OU team develops new antibiotic to fight MRSA
A University of Oklahoma team of chemists has developed a new antibiotic formulation to fight the sometimes deadly staph infection caused by methicillin-resistant S. aureus or MRSA and other antibiotic-resistant infectious bacteria.
Compounds restore antibiotics' efficacy against MRSA
Antibiotics rendered useless by the notorious methicillin-resistant Staphylococcus aureus, (MRSA) may get a second life, thanks to compounds that can restore the bug's susceptibility to antibiotics, according to a new study in mice.
Copper destroys MRSA at a touch
New research from the University of Southampton shows that copper can destroy MRSA spread by touching and fingertip contamination of surfaces.
New method to treat antibiotic resistant MRSA: Bacteriophages
BYU senior molecular biology major Jacob Hatch knows MRSA as the infection that took his dad's leg.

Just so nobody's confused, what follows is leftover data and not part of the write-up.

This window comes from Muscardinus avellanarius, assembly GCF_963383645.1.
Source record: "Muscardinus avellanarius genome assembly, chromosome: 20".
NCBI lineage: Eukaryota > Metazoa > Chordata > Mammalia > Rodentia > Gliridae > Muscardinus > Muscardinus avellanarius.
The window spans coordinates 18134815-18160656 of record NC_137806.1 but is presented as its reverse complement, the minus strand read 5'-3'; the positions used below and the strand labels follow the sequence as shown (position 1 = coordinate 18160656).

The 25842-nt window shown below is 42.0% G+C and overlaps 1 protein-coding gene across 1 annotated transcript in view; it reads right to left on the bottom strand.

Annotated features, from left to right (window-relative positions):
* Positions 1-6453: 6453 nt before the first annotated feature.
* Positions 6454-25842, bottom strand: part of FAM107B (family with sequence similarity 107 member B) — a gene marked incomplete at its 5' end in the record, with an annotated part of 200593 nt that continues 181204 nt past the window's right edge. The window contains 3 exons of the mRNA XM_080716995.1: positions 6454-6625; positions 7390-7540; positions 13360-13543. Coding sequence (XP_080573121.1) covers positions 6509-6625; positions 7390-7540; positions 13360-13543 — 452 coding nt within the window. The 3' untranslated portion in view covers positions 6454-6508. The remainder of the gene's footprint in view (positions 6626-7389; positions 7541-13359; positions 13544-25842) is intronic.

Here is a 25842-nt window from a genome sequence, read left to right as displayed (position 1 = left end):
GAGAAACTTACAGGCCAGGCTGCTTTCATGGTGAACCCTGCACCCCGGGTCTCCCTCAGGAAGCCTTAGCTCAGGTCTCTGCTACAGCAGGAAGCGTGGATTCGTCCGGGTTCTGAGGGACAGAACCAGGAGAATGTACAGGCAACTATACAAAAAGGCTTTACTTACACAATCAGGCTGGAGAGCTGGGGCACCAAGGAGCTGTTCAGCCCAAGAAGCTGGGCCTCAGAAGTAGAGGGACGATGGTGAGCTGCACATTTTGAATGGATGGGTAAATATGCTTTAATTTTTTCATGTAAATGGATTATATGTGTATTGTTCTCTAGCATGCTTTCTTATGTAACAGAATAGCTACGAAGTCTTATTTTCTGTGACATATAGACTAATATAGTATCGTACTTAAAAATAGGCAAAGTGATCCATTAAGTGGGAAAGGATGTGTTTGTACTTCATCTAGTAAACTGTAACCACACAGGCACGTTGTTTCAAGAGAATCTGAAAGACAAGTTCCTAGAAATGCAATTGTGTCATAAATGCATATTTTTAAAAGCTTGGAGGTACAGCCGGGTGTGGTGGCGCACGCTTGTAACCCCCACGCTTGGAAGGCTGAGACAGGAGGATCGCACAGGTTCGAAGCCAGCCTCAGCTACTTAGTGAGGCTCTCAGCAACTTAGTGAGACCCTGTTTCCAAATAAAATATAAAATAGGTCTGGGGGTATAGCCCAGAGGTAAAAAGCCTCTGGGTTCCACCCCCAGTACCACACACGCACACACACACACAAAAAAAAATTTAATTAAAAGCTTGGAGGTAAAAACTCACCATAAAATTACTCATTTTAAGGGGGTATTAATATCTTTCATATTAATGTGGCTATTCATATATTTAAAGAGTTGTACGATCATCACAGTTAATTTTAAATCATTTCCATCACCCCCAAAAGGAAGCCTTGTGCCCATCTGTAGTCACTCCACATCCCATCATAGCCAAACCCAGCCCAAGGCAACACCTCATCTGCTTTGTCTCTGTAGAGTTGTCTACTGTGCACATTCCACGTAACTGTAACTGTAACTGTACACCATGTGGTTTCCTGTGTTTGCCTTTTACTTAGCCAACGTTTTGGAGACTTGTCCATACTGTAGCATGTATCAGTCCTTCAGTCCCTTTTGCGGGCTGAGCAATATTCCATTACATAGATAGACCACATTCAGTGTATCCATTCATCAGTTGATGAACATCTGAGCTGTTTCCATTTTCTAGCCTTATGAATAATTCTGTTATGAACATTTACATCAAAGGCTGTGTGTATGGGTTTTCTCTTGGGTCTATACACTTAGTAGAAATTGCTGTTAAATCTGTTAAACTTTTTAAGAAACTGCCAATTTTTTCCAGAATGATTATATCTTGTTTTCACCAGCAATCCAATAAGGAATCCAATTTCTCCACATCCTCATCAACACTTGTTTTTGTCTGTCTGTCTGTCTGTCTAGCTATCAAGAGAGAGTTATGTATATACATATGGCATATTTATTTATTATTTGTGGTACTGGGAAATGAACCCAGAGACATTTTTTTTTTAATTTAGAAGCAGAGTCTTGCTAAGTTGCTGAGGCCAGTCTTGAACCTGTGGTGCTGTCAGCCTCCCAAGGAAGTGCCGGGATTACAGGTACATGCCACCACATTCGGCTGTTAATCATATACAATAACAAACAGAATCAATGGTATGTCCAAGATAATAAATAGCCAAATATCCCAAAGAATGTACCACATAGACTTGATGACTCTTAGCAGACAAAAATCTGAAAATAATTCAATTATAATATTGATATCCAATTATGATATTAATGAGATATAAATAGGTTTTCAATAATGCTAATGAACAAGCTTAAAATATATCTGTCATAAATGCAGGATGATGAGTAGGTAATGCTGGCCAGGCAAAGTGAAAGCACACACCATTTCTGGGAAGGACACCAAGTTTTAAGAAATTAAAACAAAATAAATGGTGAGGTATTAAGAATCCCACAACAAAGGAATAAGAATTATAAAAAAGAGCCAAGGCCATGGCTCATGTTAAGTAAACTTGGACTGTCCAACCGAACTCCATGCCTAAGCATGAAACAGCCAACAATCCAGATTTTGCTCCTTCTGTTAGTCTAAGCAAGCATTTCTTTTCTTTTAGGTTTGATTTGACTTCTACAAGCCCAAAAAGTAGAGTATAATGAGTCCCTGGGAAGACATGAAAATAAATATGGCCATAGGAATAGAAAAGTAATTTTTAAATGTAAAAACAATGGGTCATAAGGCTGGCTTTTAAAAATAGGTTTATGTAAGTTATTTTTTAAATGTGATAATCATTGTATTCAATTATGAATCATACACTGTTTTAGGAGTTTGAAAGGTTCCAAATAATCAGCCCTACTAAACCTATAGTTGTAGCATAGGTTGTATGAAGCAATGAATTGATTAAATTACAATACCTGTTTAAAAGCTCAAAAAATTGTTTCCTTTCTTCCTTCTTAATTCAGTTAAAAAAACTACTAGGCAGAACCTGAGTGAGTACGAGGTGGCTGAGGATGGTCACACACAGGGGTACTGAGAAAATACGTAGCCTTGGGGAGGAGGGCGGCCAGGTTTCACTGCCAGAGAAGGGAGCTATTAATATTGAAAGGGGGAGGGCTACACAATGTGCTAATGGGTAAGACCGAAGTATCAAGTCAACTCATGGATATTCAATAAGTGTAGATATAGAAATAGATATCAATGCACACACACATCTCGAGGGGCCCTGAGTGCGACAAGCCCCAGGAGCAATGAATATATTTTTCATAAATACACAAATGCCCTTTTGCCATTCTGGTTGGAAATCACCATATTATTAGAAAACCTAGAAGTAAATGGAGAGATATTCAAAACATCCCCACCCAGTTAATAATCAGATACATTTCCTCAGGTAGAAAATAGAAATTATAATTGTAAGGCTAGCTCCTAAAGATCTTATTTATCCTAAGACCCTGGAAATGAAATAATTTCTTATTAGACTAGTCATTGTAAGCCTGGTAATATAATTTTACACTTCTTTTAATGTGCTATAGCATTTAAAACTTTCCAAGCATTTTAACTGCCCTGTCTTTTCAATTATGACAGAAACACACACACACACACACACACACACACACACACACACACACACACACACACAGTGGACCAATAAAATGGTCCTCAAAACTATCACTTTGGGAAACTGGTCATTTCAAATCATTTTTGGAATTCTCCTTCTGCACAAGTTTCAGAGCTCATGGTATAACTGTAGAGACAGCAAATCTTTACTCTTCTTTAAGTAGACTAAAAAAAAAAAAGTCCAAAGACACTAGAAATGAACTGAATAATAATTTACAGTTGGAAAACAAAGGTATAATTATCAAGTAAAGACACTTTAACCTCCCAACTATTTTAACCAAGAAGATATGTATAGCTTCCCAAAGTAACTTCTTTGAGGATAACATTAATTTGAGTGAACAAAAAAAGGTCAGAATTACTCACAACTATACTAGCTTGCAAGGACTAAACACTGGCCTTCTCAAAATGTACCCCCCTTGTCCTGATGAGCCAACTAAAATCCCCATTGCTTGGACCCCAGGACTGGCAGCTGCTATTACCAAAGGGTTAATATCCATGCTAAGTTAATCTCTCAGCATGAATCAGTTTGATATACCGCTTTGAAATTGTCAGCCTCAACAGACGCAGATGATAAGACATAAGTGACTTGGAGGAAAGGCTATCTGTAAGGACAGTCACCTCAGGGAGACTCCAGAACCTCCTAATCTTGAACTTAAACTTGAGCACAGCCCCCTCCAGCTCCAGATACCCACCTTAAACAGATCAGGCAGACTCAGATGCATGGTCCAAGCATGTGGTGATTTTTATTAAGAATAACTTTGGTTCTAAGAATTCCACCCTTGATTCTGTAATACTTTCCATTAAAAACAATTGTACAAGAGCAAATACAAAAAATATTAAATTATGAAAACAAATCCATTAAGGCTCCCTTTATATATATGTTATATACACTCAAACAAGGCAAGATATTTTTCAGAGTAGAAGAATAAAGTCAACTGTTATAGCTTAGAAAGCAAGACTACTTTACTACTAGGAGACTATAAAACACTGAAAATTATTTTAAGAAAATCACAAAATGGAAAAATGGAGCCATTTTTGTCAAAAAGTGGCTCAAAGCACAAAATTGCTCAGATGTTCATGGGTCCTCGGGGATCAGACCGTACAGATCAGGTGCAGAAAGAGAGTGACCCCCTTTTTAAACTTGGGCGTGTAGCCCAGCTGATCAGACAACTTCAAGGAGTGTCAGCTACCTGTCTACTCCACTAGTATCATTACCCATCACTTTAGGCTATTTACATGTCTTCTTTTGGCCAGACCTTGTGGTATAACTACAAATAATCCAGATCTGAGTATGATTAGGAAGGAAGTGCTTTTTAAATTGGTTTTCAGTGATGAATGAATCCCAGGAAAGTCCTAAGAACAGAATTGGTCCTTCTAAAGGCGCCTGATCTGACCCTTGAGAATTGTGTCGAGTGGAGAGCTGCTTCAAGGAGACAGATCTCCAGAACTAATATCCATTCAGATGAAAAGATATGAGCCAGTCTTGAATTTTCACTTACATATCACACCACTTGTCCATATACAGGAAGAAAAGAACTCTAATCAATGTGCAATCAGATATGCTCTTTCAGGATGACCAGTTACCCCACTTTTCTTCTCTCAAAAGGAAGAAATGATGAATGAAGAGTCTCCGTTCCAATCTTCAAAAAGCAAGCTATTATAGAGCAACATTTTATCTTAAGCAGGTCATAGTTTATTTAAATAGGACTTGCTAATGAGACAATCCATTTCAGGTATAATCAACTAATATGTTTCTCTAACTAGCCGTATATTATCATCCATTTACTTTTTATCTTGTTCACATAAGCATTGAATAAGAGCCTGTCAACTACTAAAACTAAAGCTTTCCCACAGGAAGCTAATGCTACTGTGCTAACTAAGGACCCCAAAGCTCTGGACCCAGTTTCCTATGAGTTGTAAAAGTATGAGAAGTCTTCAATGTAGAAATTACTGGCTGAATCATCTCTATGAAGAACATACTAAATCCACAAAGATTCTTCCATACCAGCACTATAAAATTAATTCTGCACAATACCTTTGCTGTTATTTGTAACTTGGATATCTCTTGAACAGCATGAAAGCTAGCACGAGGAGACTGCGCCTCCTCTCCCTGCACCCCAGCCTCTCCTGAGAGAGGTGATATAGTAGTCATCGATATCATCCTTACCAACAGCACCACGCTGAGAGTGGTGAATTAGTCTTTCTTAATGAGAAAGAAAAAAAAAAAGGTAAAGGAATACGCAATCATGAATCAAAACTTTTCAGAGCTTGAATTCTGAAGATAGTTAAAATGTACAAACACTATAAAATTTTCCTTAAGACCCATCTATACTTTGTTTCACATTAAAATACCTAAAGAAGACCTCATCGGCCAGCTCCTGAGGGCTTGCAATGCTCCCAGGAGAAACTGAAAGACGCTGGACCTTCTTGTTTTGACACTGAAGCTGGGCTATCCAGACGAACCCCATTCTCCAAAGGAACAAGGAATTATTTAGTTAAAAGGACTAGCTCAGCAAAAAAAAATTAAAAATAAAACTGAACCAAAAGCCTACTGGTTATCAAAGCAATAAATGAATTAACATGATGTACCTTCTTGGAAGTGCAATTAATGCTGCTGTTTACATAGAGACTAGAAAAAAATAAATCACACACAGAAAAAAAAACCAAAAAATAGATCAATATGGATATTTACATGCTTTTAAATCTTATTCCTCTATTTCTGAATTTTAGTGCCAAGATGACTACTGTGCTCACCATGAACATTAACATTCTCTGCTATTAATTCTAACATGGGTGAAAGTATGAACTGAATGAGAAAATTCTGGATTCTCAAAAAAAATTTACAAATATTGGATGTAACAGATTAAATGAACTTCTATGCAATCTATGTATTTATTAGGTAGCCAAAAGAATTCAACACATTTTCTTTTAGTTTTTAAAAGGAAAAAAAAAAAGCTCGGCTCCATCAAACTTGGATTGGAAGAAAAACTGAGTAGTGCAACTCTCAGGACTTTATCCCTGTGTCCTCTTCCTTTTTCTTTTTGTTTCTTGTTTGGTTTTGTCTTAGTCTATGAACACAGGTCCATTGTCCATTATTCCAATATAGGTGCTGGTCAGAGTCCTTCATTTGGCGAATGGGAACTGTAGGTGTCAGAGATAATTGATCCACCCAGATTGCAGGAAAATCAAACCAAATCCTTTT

Related Mrsa Reading:

Best Science Podcasts 2019

We have hand picked the best science podcasts for 2019. Sit back and enjoy new science podcasts updated daily from your favorite science news services and scientists.
Now Playing: TED Radio Hour

Climate Crisis
There's no greater threat to humanity than climate change. What can we do to stop the worst consequences? This hour, TED speakers explore how we can save our planet and whether we can do it in time. Guests include climate activist Greta Thunberg, chemical engineer Jennifer Wilcox, research scientist Sean Davis, food innovator Bruce Friedrich, and psychologist Per Espen Stoknes.
Now Playing: Science for the People

#527 Honey I CRISPR'd the Kids
This week we're coming to you from Awesome Con in Washington, D.C. There, host Bethany Brookshire led a panel of three amazing guests to talk about the promise and perils of CRISPR, and what happens now that CRISPR babies have (maybe?) been born. Featuring science writer Tina Saey, molecular biologist Anne Simon, and bioethicist Alan Regenberg. A Nobel Prize winner argues banning CRISPR babies won’t work Geneticists push for a 5-year global ban on gene-edited babies A CRISPR spin-off causes unintended typos in DNA News of the first gene-edited babies ignited a firestorm The researcher who created CRISPR twins defends...